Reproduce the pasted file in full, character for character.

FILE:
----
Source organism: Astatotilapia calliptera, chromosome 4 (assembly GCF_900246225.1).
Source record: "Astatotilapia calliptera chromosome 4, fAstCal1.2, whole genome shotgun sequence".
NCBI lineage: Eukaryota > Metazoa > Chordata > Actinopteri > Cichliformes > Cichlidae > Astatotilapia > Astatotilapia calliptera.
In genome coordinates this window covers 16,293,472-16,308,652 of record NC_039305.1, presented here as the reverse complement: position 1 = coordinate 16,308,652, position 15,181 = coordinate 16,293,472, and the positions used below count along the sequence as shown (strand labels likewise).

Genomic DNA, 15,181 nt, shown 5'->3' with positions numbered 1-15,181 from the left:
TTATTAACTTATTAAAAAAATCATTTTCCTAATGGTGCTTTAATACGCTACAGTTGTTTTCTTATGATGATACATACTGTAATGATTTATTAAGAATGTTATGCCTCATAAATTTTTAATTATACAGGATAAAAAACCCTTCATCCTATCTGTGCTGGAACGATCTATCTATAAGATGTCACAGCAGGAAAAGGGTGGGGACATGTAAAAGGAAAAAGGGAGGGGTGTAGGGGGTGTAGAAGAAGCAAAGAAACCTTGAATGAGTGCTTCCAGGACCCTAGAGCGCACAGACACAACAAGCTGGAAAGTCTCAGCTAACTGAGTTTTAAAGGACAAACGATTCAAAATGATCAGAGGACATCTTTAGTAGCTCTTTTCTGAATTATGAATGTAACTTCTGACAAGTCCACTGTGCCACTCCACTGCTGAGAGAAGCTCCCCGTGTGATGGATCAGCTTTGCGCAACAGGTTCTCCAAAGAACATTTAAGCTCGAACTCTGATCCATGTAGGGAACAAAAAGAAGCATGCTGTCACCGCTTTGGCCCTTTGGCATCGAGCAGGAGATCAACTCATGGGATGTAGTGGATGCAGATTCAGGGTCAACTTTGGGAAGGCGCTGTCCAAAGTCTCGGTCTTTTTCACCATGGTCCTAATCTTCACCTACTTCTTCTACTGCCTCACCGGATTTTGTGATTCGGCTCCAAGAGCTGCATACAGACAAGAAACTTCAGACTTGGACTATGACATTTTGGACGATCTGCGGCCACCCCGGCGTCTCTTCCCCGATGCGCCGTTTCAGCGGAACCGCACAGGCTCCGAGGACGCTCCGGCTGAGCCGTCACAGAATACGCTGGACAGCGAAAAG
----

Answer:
Source organism: Astatotilapia calliptera, chromosome 4 (assembly GCF_900246225.1).
Source record: "Astatotilapia calliptera chromosome 4, fAstCal1.2, whole genome shotgun sequence".
NCBI lineage: Eukaryota > Metazoa > Chordata > Actinopteri > Cichliformes > Cichlidae > Astatotilapia > Astatotilapia calliptera.
In genome coordinates this window covers 16,293,472-16,308,652 of record NC_039305.1, presented here as the reverse complement: position 1 = coordinate 16,308,652, position 15,181 = coordinate 16,293,472, and the positions used below count along the sequence as shown (strand labels likewise).

Genomic DNA, 15,181 nt, shown 5'->3' with positions numbered 1-15,181 from the left:
TTATTAACTTATTAAAAAAATCATTTTCCTAATGGTGCTTTAATACGCTACAGTTGTTTTCTTATGATGATACATACTGTAATGATTTATTAAGAATGTTATGCCTCATAAATTTTTAATTATACAGGATAAAAAACCCTTCATCCTATCTGTGCTGGAACGATCTATCTATAAGATGTCACAGCAGGAAAAGGGTGGGGACATGTAAAAGGAAAAAGGGAGGGGTGTAGGGGGTGTAGAAGAAGCAAAGAAACCTTGAATGAGTGCTTCCAGGACCCTAGAGCGCACAGACACAACAAGCTGGAAAGTCTCAGCTAACTGAGTTTTAAAGGACAAACGATTCAAAATGATCAGAGGACATCTTTAGTAGCTCTTTTCTGAATTATGAATGTAACTTCTGACAAGTCCACTGTGCCACTCCACTGCTGAGAGAAGCTCCCCGTGTGATGGATCAGCTTTGCGCAACAGGTTCTCCAAAGAACATTTAAGCTCGAACTCTGATCCATGTAGGGAACAAAAAGAAGCATGCTGTCACCGCTTTGGCCCTTTGGCATCGAGCAGGAGATCAACTCATGGGATGTAGTGGATGCAGATTCAGGGTCAACTTTGGGAAGGCGCTGTCCAAAGTCTCGGTCTTTTTCACCATGGTCCTAATCTTCACCTACTTCTTCTACTGCCTCACCGGATTTTGTGATTCGGCTCCAAGAGCTGCATACAGACAAGAAACTTCAGACTTGGACTATGACATTTTGGACGATCTGCGGCCACCCCGGCGTCTCTTCCCCGATGCGCCGTTTCAGCGGAACCGCACAGGCTCCGAGGACGCTCCGGCTGAGCCGTCACAGAATACGCTGGACAGCGAAAAG